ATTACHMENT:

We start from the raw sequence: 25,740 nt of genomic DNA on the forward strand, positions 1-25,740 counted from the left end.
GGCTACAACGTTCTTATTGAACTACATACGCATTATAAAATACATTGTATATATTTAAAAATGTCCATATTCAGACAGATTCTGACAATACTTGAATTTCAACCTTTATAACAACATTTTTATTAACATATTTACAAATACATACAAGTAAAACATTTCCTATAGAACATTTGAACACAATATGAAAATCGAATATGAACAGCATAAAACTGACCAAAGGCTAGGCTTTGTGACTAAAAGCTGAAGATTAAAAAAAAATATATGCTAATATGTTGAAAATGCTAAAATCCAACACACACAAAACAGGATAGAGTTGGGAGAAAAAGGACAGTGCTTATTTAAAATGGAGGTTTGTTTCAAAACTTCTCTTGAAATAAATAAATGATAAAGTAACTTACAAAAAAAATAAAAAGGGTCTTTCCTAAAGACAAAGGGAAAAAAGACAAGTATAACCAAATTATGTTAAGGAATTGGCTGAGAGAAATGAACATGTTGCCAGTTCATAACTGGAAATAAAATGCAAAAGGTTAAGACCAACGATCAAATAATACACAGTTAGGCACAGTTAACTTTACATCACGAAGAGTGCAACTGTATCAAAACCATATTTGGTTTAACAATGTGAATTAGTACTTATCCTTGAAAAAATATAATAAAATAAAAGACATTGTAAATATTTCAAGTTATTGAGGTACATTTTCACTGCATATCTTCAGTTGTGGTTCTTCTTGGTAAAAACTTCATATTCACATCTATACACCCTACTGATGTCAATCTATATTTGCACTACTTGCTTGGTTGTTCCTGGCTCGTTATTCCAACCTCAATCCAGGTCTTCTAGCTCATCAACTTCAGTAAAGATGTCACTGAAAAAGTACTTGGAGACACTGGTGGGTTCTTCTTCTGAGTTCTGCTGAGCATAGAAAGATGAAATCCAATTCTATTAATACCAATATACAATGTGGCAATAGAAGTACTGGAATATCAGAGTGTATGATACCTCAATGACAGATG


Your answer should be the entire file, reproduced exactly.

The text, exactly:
We start from the raw sequence: 25,740 nt of genomic DNA on the forward strand, positions 1-25,740 counted from the left end.
GGCTACAACGTTCTTATTGAACTACATACGCATTATAAAATACATTGTATATATTTAAAAATGTCCATATTCAGACAGATTCTGACAATACTTGAATTTCAACCTTTATAACAACATTTTTATTAACATATTTACAAATACATACAAGTAAAACATTTCCTATAGAACATTTGAACACAATATGAAAATCGAATATGAACAGCATAAAACTGACCAAAGGCTAGGCTTTGTGACTAAAAGCTGAAGATTAAAAAAAAATATATGCTAATATGTTGAAAATGCTAAAATCCAACACACACAAAACAGGATAGAGTTGGGAGAAAAAGGACAGTGCTTATTTAAAATGGAGGTTTGTTTCAAAACTTCTCTTGAAATAAATAAATGATAAAGTAACTTACAAAAAAAATAAAAAGGGTCTTTCCTAAAGACAAAGGGAAAAAAGACAAGTATAACCAAATTATGTTAAGGAATTGGCTGAGAGAAATGAACATGTTGCCAGTTCATAACTGGAAATAAAATGCAAAAGGTTAAGACCAACGATCAAATAATACACAGTTAGGCACAGTTAACTTTACATCACGAAGAGTGCAACTGTATCAAAACCATATTTGGTTTAACAATGTGAATTAGTACTTATCCTTGAAAAAATATAATAAAATAAAAGACATTGTAAATATTTCAAGTTATTGAGGTACATTTTCACTGCATATCTTCAGTTGTGGTTCTTCTTGGTAAAAACTTCATATTCACATCTATACACCCTACTGATGTCAATCTATATTTGCACTACTTGCTTGGTTGTTCCTGGCTCGTTATTCCAACCTCAATCCAGGTCTTCTAGCTCATCAACTTCAGTAAAGATGTCACTGAAAAAGTACTTGGAGACACTGGTGGGTTCTTCTTCTGAGTTCTGCTGAGCATAGAAAGATGAAATCCAATTCTATTAATACCAATATACAATGTGGCAATAGAAGTACTGGAATATCAGAGTGTATGATACCTCAATGACAGATG